When producers first approached Douglas Carter Beane about writing the book for a new musical version of “Cinderella,” the Tony-nominated playwright and screenwriter balked.
“I passed because it seemed like there wasn’t enough story there. There wasn’t enough for two acts,” Beane said in a recent phone interview. But out of curiosity, he picked up a copy of the original French version of the fairy tale and read it to his daughter and nieces.
By the time he was done, Beane said, he discovered a far more complex and interesting story than fans of the famous 1950 Disney film will recognize. So he signed on.
Beane’s touring version of the show featuring music by Rodgers and Hammerstein, which opens a six-day run in Shea’s Performing Arts Center on Tuesday, incorporates plenty of the unfamiliar plot points from the French original and includes characters almost verging on the multidimensional.
“It still delights me that all the twists and turns that people are not expecting occur and they gasp and applaud. They think it’s me doing some sort of new feminist twist, a girl-power musical,” Beane said. “But it actually is what the original French story was, that one of the stepsisters actually turns out to be a friend for Cinderella and helps her. That she meets the prince a couple of times – it wasn’t just this one psychotic meeting at a ball where they both pledged love to each other after knowing each other for perhaps three hours, tops.”
Beane, who wrote the screenplay for “To Wong Foo, Thanks for Everything! Julie Newmar” as well as the plays “The Little Dog Laughed,” “The Country Club” and “As Bees in Honey Drown,” said he sees it as his job to challenge theatergoers’ expectations and push them out of their comfort zones.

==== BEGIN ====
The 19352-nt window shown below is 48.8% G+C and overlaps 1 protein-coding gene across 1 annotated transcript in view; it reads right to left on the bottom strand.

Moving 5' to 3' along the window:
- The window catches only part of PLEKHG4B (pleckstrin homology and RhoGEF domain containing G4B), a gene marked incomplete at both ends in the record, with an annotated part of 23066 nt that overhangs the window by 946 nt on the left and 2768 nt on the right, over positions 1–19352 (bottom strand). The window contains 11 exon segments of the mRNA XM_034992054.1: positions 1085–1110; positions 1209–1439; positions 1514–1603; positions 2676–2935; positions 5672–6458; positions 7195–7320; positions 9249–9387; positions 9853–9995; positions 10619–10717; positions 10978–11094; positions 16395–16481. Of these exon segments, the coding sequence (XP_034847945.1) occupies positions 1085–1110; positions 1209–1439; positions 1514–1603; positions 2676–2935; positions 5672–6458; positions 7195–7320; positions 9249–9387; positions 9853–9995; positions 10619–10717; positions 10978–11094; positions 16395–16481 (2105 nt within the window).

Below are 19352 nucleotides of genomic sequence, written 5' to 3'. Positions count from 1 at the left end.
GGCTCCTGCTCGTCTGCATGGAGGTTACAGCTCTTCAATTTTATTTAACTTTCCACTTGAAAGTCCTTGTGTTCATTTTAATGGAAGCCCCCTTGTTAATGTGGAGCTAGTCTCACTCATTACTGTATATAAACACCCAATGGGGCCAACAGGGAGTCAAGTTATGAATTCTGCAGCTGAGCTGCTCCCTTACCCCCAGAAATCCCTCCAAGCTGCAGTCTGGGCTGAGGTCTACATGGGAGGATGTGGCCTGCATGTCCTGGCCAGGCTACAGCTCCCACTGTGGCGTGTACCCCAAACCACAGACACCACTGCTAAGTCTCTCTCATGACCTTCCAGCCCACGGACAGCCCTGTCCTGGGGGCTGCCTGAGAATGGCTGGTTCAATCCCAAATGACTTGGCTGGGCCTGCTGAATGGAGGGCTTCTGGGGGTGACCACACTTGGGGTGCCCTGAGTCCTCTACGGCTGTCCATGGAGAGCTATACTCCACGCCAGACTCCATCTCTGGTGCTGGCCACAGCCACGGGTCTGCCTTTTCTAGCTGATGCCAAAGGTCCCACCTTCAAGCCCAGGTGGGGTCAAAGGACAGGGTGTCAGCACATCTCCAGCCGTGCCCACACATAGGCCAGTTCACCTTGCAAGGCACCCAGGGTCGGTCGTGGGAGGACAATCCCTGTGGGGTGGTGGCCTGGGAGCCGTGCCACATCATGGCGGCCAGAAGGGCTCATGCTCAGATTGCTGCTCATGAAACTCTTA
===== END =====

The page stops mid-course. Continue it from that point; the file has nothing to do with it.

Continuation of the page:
“As a theater writer, your comfort is actually something I’m working at chipping away at. I’m supposed to provoke you and amuse you and entertain you, and none of those three words involves comfort,” he said. “I’m supposed to make you think.”
He’s done that, he said, not only by incorporating the complexity of the original tale before it was simplified into the version most Americans know, but by adding a contemporary feel to the characters.
“I made the prince and Cinderella, without saying contemporary words so much, as contemporary as possible, so that children could identify with them,” he said. He added audiences responded ecstatically to the proposal scene, which he’s given a kind of modern twist.
“People are laughing, but they’re also crying because it is a proposal as two people would do it today who are nervous but excited. It isn’t this sort of grand gesture, it is an actual heartfelt moment and I think that makes it doubly rewarding.”
Those who grew up loving the Disney version of the story may be surprised to encounter a Cinderella (played by Paige Faure) who is not blonde and a slightly neurotic prince (Andy Jones) in the mold of any Jesse Eisenberg character. But, Beane said, if they go in with open minds, “they’ll have a great time.”
“An overwhelming majority, from the beginning of the show, get that this is a different take, and it’s fun,” he said, dismissing the concerns of some writers about Beane injecting some of his feminist and progressive thinking into the show. “I have no agenda, hidden or otherwise, other than to tell the story that I would like my daughter to see and that I would like my friends’ daughters to see.”
When: 7:30 p.m. Dec. 2-7
Where: Shea’s Performing Arts Center, 646 Main St.
Tickets: $33 to $73
Info: 847-0850, www.sheas.org